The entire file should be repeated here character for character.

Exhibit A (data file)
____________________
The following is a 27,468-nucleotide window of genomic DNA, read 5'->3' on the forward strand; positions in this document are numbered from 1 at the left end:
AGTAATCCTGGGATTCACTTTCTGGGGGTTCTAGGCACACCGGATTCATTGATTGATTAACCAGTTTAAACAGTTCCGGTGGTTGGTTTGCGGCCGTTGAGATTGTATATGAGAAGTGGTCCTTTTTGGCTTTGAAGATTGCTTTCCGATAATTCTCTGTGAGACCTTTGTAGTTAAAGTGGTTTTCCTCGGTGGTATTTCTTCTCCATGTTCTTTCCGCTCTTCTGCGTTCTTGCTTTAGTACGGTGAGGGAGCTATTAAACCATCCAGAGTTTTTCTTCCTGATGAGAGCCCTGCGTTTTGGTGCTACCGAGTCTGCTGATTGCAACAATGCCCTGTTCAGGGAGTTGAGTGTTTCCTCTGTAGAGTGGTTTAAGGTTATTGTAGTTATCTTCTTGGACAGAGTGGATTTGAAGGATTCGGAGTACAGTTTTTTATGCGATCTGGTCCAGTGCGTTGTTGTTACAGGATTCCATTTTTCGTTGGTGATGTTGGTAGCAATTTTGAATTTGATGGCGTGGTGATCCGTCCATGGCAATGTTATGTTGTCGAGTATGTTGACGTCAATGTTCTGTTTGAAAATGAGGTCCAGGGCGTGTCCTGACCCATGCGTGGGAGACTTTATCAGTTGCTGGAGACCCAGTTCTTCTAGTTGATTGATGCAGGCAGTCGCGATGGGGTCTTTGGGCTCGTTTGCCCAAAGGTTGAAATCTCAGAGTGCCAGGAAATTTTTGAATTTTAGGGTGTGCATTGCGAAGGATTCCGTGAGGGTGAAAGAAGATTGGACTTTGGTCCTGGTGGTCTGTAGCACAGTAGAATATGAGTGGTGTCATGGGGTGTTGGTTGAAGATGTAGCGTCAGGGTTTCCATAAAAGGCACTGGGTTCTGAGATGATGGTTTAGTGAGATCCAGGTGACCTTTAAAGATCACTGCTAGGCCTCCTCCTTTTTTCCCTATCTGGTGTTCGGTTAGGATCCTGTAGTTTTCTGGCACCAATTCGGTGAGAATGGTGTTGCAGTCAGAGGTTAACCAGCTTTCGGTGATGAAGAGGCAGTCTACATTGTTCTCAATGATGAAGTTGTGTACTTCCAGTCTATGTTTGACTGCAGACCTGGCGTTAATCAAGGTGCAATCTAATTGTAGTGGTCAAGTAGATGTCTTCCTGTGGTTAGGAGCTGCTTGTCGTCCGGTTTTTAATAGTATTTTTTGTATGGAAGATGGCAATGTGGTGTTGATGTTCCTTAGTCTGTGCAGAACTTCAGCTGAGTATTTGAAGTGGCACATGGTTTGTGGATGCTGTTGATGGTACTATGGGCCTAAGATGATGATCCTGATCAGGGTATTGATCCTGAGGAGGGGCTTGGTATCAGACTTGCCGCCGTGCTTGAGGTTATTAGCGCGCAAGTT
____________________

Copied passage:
The following is a 27,468-nucleotide window of genomic DNA, read 5'->3' on the forward strand; positions in this document are numbered from 1 at the left end:
AGTAATCCTGGGATTCACTTTCTGGGGGTTCTAGGCACACCGGATTCATTGATTGATTAACCAGTTTAAACAGTTCCGGTGGTTGGTTTGCGGCCGTTGAGATTGTATATGAGAAGTGGTCCTTTTTGGCTTTGAAGATTGCTTTCCGATAATTCTCTGTGAGACCTTTGTAGTTAAAGTGGTTTTCCTCGGTGGTATTTCTTCTCCATGTTCTTTCCGCTCTTCTGCGTTCTTGCTTTAGTACGGTGAGGGAGCTATTAAACCATCCAGAGTTTTTCTTCCTGATGAGAGCCCTGCGTTTTGGTGCTACCGAGTCTGCTGATTGCAACAATGCCCTGTTCAGGGAGTTGAGTGTTTCCTCTGTAGAGTGGTTTAAGGTTATTGTAGTTATCTTCTTGGACAGAGTGGATTTGAAGGATTCGGAGTACAGTTTTTTATGCGATCTGGTCCAGTGCGTTGTTGTTACAGGATTCCATTTTTCGTTGGTGATGTTGGTAGCAATTTTGAATTTGATGGCGTGGTGATCCGTCCATGGCAATGTTATGTTGTCGAGTATGTTGACGTCAATGTTCTGTTTGAAAATGAGGTCCAGGGCGTGTCCTGACCCATGCGTGGGAGACTTTATCAGTTGCTGGAGACCCAGTTCTTCTAGTTGATTGATGCAGGCAGTCGCGATGGGGTCTTTGGGCTCGTTTGCCCAAAGGTTGAAATCTCAGAGTGCCAGGAAATTTTTGAATTTTAGGGTGTGCATTGCGAAGGATTCCGTGAGGGTGAAAGAAGATTGGACTTTGGTCCTGGTGGTCTGTAGCACAGTAGAATATGAGTGGTGTCATGGGGTGTTGGTTGAAGATGTAGCGTCAGGGTTTCCATAAAAGGCACTGGGTTCTGAGATGATGGTTTAGTGAGATCCAGGTGACCTTTAAAGATCACTGCTAGGCCTCCTCCTTTTTTCCCTATCTGGTGTTCGGTTAGGATCCTGTAGTTTTCTGGCACCAATTCGGTGAGAATGGTGTTGCAGTCAGAGGTTAACCAGCTTTCGGTGATGAAGAGGCAGTCTACATTGTTCTCAATGATGAAGTTGTGTACTTCCAGTCTATGTTTGACTGCAGACCTGGCGTTAATCAAGGTGCAATCTAATTGTAGTGGTCAAGTAGATGTCTTCCTGTGGTTAGGAGCTGCTTGTCGTCCGGTTTTTAATAGTATTTTTTGTATGGAAGATGGCAATGTGGTGTTGATGTTCCTTAGTCTGTGCAGAACTTCAGCTGAGTATTTGAAGTGGCACATGGTTTGTGGATGCTGTTGATGGTACTATGGGCCTAAGATGATGATCCTGATCAGGGTATTGATCCTGAGGAGGGGCTTGGTATCAGACTTGCCGCCGTGCTTGAGGTTATTAGCGCGCAAGTT